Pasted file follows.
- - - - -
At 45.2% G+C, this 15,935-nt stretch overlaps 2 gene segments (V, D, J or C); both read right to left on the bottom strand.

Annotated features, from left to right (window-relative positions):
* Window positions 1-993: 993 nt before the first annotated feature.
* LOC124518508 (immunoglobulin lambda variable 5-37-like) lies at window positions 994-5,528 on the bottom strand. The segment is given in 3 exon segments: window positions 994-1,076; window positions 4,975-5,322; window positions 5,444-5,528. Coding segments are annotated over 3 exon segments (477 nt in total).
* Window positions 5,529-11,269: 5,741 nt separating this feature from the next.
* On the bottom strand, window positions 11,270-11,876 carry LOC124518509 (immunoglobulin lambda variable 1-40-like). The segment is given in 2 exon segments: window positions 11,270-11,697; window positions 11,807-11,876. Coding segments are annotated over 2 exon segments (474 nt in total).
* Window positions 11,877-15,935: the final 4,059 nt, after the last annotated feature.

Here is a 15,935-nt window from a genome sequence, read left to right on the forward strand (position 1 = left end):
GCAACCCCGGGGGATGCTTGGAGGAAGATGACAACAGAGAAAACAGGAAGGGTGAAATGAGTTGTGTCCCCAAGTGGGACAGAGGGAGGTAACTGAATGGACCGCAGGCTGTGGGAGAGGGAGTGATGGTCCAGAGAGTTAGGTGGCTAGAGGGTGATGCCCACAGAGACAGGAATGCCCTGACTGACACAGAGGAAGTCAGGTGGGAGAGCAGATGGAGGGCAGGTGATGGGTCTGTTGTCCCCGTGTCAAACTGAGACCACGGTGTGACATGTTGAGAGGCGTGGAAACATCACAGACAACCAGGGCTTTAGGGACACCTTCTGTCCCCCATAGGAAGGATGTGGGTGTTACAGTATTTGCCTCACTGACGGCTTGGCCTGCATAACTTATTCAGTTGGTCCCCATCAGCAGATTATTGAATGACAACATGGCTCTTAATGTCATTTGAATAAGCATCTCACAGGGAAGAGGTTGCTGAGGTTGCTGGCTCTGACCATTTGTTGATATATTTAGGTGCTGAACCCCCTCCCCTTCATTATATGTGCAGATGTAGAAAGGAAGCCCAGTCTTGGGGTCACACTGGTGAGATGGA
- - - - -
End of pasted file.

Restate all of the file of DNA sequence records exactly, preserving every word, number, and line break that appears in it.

At 45.2% G+C, this 15,935-nt stretch overlaps 2 gene segments (V, D, J or C); both read right to left on the bottom strand.

Annotated features, from left to right (window-relative positions):
* Window positions 1-993: 993 nt before the first annotated feature.
* LOC124518508 (immunoglobulin lambda variable 5-37-like) lies at window positions 994-5,528 on the bottom strand. The segment is given in 3 exon segments: window positions 994-1,076; window positions 4,975-5,322; window positions 5,444-5,528. Coding segments are annotated over 3 exon segments (477 nt in total).
* Window positions 5,529-11,269: 5,741 nt separating this feature from the next.
* On the bottom strand, window positions 11,270-11,876 carry LOC124518509 (immunoglobulin lambda variable 1-40-like). The segment is given in 2 exon segments: window positions 11,270-11,697; window positions 11,807-11,876. Coding segments are annotated over 2 exon segments (474 nt in total).
* Window positions 11,877-15,935: the final 4,059 nt, after the last annotated feature.

Here is a 15,935-nt window from a genome sequence, read left to right on the forward strand (position 1 = left end):
GCAACCCCGGGGGATGCTTGGAGGAAGATGACAACAGAGAAAACAGGAAGGGTGAAATGAGTTGTGTCCCCAAGTGGGACAGAGGGAGGTAACTGAATGGACCGCAGGCTGTGGGAGAGGGAGTGATGGTCCAGAGAGTTAGGTGGCTAGAGGGTGATGCCCACAGAGACAGGAATGCCCTGACTGACACAGAGGAAGTCAGGTGGGAGAGCAGATGGAGGGCAGGTGATGGGTCTGTTGTCCCCGTGTCAAACTGAGACCACGGTGTGACATGTTGAGAGGCGTGGAAACATCACAGACAACCAGGGCTTTAGGGACACCTTCTGTCCCCCATAGGAAGGATGTGGGTGTTACAGTATTTGCCTCACTGACGGCTTGGCCTGCATAACTTATTCAGTTGGTCCCCATCAGCAGATTATTGAATGACAACATGGCTCTTAATGTCATTTGAATAAGCATCTCACAGGGAAGAGGTTGCTGAGGTTGCTGGCTCTGACCATTTGTTGATATATTTAGGTGCTGAACCCCCTCCCCTTCATTATATGTGCAGATGTAGAAAGGAAGCCCAGTCTTGGGGTCACACTGGTGAGATGGA